Remember when Miss Amelia had her calf, Possum, last January and we hung around for 35 hours waiting to see the birth and be there in case she needed … hmm… moral support? cheering?
Same thing happened this time. We had Delilah on baby-watch all week, visiting her in the pasture a few times each day to see how she was progressing. Finally Saturday morning Joseph said, “Nah, she’s not coming due any time soon. I say she’s still a week away.”
How do they do that? Sure enough, we showed up to water them a few hours later and Delilah was standing over a still wet baby boy.
Today we took our five cow herd up the road to the east pasture for winter. We gather together a group of friends, no matter if they’re cow-savvy or not. We post someone at each driveway and orchard along the way with the task to wave arms and shoo cows back onto the road if they shuffle off. But shuffling never happens. The cows get excited about the road trip the minute their hooves hit the pavement and it always turns into a herd of galloping bovines racing to crest the hill before we catch up. They always get there first. Luckily they remember where the gate is and by the time we arrive, panting heavily and doubled over from laughing, they’re already inside munching green grass.
This should be the last move until spring. They’ll get this last bit of rich green grass and then frost will hit and they go on hay for winter. Our herd will get smaller in a month as Maurice is nearly big enough to butcher. We may take Possum then, too. We’re still debating that. We’re thinking of finishing up with the beef cows and just having dairy cows which would be simpler. Hay has gotten so expensive that taking cows through winter is a real expenditure and sometimes it doesn’t pencil out to keep them going.
We had a very good hay season this summer and managed to put away 180 bales but that’s not enough to take us through winter. Because of the huge spikes in oil, production costs went way up. Bales here are $7-8, up from $6 last year and $4 the year before. Our cows can run through quite a few bales in a week. if you’re buying beef, be aware of this. We feed our cows only grass and hay, nearly all of it from our land. That makes them what’s called “grass fed.”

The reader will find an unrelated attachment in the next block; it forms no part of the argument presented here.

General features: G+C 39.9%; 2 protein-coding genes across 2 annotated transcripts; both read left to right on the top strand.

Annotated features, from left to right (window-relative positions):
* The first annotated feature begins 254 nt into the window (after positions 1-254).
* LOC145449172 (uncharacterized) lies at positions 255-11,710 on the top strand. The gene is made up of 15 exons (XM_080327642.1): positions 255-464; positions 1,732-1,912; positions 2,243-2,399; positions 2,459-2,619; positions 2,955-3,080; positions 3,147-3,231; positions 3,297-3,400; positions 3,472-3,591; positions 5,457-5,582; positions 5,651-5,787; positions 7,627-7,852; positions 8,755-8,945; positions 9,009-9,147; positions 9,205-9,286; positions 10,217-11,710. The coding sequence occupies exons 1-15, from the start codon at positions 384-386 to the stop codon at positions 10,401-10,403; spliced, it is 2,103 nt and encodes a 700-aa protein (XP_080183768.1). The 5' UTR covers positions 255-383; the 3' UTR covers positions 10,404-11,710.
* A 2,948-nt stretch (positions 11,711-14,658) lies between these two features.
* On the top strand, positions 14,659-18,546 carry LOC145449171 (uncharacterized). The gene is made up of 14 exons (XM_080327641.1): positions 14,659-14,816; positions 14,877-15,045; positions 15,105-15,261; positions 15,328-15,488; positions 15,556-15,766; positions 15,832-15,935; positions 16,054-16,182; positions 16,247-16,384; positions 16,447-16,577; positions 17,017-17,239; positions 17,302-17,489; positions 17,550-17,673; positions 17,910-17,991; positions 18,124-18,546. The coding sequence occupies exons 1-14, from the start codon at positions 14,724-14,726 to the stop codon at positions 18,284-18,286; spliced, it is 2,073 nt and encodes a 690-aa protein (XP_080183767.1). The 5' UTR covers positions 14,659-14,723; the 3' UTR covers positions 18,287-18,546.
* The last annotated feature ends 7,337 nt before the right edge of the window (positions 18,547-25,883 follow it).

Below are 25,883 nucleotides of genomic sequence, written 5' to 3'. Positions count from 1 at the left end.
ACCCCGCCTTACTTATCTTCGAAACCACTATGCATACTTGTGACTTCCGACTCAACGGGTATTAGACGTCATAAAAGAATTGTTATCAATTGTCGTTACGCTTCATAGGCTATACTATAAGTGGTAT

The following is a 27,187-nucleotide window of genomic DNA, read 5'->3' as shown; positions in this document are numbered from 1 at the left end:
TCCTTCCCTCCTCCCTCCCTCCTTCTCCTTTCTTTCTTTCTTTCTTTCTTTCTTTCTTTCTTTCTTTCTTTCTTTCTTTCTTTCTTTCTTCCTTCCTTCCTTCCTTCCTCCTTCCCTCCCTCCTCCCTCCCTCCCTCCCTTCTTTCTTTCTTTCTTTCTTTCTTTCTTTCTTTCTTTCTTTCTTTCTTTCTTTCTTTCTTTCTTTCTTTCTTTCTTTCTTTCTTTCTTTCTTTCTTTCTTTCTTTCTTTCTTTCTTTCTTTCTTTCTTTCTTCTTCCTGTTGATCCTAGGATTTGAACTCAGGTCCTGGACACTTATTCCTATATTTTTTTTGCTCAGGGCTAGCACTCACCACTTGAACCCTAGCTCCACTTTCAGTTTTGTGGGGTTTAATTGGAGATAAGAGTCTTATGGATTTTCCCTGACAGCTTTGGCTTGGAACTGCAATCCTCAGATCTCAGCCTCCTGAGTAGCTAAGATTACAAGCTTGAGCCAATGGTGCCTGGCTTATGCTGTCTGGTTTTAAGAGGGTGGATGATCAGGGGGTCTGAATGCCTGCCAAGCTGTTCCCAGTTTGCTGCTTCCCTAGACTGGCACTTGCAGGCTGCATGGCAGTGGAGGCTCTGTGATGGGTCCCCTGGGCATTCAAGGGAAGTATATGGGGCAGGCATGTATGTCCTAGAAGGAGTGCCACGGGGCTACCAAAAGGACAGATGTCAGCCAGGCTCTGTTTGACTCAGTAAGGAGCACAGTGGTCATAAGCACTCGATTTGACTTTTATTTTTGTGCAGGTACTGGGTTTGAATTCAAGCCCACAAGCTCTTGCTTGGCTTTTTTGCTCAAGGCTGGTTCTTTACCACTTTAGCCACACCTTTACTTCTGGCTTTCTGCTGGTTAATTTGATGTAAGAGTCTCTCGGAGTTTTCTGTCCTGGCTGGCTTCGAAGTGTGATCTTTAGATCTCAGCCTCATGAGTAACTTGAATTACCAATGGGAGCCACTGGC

Commercial grain and corn growers put fertilizer on their fields and costs for that have skyrocketed, boosting prices for feedlot owners who raise grain fed cows. Since we don’t do that, that’s one cost we’ve avoided being caught by.
In case you didn’t know, grass fed beef is significantly more tasty and better for you and the cow than grain fed beef. Grass is what cows have always eaten. Their digestive systems are designed to process grass and hay, not grain. Commercial operations feed grain because you can put weight on a cow a lot faster and raise more in less space. Problem is that grain gives cows indigestion which makes them less healthy, needing more antibiotics and medicines, some of which stay in the meat. The indigestion they get causes flatulence ripe with methane. In plain language, their poop stinks.
Grass fed beef doesn’t have that. On our farm you can walk right up to a pile of manure and you’ll notice there’s hardly any smell to it. We spread the manure on our fields and it helps keep the pastures lush. Our grass fed cows don’t need medicine to keep them functional. They eat what nature intended and they do just fine. The compromise we make is that grass-fed beef doesn’t grow as quickly but they are significantly more healthy overall.
Next time you buy beef, try some that’s grass fed. Way more flavorful, less fatty and more tender. If you slow cook it like we do — put it in the crockpot on low in the morning with some veggies and dinner’s ready by evening — it cuts with a fork. Knowing what organic, grass fed beef tastes like, we can’t order beef in a restaurant anymore.
Our chickens are out in the garden cleaning up frost damaged, limp lettuce and mushy, green tomatoes and happy as can be. Nothing a chicken likes better than finally being allowed into the garden!
These cooler days mean we dress warmer and I get to wear my insulated farm boots which I love. Joseph bought some early last winter and liked them so much I got a pair for Christmas. Warm, dry feet on a cold, wet morning is a real joy.
A full moon came up over the field as Joseph and I closed the hens into the coop last night. Everything’s turning: Bronzed yellow and scarlet orange leaves, newly sweet apples, fragrant purple grapes ready for pressing. We’re fully into cider-making season. If you come by, we’ll pour you a cup of sweet fall ambrosia.